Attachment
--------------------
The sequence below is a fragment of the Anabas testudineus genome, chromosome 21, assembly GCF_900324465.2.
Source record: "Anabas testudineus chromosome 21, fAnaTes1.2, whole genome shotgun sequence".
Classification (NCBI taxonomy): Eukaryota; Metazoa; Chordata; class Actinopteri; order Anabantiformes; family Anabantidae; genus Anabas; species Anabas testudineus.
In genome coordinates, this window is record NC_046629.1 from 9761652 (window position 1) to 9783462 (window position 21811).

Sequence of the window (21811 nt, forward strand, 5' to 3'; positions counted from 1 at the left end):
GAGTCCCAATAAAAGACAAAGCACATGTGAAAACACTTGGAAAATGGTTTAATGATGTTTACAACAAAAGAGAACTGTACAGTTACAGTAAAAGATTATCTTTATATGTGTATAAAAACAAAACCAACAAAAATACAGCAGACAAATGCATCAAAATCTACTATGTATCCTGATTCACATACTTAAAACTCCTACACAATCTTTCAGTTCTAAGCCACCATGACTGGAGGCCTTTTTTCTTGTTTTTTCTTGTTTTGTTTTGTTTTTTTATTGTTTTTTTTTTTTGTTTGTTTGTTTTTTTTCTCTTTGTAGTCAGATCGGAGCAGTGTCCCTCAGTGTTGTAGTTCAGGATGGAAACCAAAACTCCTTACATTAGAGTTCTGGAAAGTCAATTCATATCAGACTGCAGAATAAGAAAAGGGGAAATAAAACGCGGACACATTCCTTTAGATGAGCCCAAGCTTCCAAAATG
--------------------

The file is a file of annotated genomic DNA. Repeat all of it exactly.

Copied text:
The sequence below is a fragment of the Anabas testudineus genome, chromosome 21, assembly GCF_900324465.2.
Source record: "Anabas testudineus chromosome 21, fAnaTes1.2, whole genome shotgun sequence".
Classification (NCBI taxonomy): Eukaryota; Metazoa; Chordata; class Actinopteri; order Anabantiformes; family Anabantidae; genus Anabas; species Anabas testudineus.
In genome coordinates, this window is record NC_046629.1 from 9761652 (window position 1) to 9783462 (window position 21811).

Sequence of the window (21811 nt, forward strand, 5' to 3'; positions counted from 1 at the left end):
GAGTCCCAATAAAAGACAAAGCACATGTGAAAACACTTGGAAAATGGTTTAATGATGTTTACAACAAAAGAGAACTGTACAGTTACAGTAAAAGATTATCTTTATATGTGTATAAAAACAAAACCAACAAAAATACAGCAGACAAATGCATCAAAATCTACTATGTATCCTGATTCACATACTTAAAACTCCTACACAATCTTTCAGTTCTAAGCCACCATGACTGGAGGCCTTTTTTCTTGTTTTTTCTTGTTTTGTTTTGTTTTTTTATTGTTTTTTTTTTTTGTTTGTTTGTTTTTTTTCTCTTTGTAGTCAGATCGGAGCAGTGTCCCTCAGTGTTGTAGTTCAGGATGGAAACCAAAACTCCTTACATTAGAGTTCTGGAAAGTCAATTCATATCAGACTGCAGAATAAGAAAAGGGGAAATAAAACGCGGACACATTCCTTTAGATGAGCCCAAGCTTCCAAAATG